– by Kyle Malone

Every Star Wars fan I know is looking forward to The Mandalorian, the upcoming Disney+ series from Jon Favreau. The series is set to tell the story of a lone gun-slinger in the Outer Rim Territories just trying to make a buck… I mean credit. The show’s episodes will feature several different directors including Dave Filoni (Star Wars: The Clone Wars), Taika Waititi (What We Do In The Shadows), and Bryce Dallas Howard (Jurassic World) who is known for acting more than directing.

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Howard, who is the daughter of Solo: A Star Wars Story director Ron Howard, sat down with Collider (See the full video HERE) to discuss her work on The Mandalorian and one very interesting bit of information pertained to the technology used to make the series.

“It’s really, John Favreau, of course, is known for pushing emerging technology forward. What he did with Jungle Book, what he is doing now with The Lion King. I mean this is really extraordinary, sort of what is possible because of these projects. There were so many times when I would be like ‘It’s okay John we can just do it that way,’ and he’s like ‘I just want to see if its possible, we just need to see if its possible,’ I’m like ‘okay’ and its tested and way more times you find out it is possible and its better.”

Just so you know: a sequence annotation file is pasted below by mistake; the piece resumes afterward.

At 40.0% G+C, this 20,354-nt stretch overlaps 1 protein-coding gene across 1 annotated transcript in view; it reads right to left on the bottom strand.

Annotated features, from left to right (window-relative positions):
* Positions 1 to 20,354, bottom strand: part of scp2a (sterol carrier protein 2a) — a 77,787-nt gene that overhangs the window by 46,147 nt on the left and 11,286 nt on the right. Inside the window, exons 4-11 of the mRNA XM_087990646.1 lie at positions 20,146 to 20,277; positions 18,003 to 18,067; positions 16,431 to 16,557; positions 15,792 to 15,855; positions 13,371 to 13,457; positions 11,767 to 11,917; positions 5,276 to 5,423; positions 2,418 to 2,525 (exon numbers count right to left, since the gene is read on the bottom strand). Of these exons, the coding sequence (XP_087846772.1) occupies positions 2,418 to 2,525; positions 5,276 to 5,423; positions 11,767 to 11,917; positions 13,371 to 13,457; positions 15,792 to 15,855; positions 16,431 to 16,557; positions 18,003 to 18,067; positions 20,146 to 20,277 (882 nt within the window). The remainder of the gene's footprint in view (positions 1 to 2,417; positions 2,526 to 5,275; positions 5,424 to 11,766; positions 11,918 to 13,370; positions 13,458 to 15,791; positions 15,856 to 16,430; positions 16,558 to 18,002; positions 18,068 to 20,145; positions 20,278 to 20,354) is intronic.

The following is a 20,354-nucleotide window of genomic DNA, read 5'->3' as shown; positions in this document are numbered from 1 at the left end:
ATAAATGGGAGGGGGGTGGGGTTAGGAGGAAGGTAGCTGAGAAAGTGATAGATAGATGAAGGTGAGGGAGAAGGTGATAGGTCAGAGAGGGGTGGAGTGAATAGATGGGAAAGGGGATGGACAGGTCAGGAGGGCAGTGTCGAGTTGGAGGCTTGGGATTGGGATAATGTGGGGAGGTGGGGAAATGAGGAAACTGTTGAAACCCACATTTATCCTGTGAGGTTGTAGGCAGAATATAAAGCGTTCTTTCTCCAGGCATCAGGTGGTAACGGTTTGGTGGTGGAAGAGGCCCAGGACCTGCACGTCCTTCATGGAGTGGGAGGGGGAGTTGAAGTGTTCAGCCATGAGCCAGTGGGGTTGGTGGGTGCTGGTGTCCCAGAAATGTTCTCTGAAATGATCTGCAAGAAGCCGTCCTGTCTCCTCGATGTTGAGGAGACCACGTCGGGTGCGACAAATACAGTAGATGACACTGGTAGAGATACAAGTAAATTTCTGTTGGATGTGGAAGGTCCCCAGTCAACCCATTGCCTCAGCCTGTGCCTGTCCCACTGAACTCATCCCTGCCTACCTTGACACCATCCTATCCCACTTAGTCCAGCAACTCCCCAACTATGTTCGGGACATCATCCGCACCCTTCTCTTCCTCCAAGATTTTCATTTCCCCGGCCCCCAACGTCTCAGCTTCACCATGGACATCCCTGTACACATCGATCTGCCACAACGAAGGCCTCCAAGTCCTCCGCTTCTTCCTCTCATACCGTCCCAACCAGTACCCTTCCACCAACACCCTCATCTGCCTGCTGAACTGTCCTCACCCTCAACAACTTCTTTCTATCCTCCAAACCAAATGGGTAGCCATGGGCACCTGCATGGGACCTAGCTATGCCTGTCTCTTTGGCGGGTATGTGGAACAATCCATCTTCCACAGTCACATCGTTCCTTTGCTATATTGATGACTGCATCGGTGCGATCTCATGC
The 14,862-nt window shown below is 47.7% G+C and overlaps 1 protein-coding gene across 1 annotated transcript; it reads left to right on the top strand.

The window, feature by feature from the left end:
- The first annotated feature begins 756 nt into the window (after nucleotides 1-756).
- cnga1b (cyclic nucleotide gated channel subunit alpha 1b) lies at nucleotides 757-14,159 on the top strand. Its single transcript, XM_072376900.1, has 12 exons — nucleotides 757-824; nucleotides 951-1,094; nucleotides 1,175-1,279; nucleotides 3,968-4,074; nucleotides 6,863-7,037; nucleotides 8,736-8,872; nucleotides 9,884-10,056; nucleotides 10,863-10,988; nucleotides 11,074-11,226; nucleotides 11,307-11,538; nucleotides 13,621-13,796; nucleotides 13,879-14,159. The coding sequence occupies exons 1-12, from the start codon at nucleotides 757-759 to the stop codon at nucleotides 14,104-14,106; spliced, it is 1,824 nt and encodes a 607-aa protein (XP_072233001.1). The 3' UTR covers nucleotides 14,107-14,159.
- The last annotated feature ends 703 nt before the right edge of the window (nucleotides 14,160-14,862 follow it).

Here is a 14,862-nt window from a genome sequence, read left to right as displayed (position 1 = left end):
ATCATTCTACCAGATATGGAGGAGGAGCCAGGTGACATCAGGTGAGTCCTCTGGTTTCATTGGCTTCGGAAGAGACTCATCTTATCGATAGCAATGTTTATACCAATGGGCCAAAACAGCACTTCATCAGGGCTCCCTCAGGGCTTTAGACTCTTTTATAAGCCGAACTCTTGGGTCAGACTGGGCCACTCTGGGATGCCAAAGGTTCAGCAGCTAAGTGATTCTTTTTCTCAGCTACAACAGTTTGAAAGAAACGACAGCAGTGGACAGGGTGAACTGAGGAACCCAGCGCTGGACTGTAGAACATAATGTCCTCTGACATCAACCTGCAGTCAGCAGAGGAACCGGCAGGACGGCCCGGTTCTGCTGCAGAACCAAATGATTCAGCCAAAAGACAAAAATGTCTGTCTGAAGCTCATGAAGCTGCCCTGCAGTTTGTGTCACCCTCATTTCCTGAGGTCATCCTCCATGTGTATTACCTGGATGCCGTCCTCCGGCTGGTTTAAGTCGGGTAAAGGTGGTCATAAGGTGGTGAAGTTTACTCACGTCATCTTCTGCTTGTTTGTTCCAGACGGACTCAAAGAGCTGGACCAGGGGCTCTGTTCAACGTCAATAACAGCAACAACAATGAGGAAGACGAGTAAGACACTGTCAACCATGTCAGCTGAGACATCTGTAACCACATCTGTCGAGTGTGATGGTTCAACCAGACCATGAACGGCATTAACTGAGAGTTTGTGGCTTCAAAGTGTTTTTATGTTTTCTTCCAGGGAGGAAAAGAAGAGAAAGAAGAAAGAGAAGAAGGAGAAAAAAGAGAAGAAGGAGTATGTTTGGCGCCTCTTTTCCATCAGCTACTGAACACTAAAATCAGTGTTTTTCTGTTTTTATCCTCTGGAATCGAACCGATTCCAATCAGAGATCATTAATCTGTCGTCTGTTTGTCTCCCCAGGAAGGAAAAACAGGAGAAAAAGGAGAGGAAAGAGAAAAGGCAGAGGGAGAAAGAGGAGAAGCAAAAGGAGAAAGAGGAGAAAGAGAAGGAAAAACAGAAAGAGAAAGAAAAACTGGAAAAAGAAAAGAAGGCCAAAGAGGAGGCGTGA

At this year’s Star Wars Celebration in Chicago, Favreau and other cast and crew showed some behind the scenes shots that showed how much practical effects are being used in making this show. Practical effects can benefit from advancements in technology every bit as much as CGI can. New cameras, rigs, 3D printing of models, and even materials for props all enhance practical effects.

Howard also mentions a device called “The Volume” which surrounds the person in it with high tech LED screens and allows them to see the world they’re in. I imagine this is a non-VR version of how Steven Spielberg and his crew were able to see The Oasis while filming Ready Player One. The Volume and VR headsets allow directors and cinematographers to see the digital world and objects that will play a part in a scene and helps them set up shot angles, understand the depth of field, and how ratios in size of set pieces will look.

Are you excited about the upcoming show? Do advancements in filmmaking technology give you high hopes for more realism? Let us know in the comments below!

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Source: Collider

Kyle is the Weekend Editor for LRM Online and a business school graduate who loves movies, comics, and video games. He shares his passions with his wife and is raising a next-generation geek.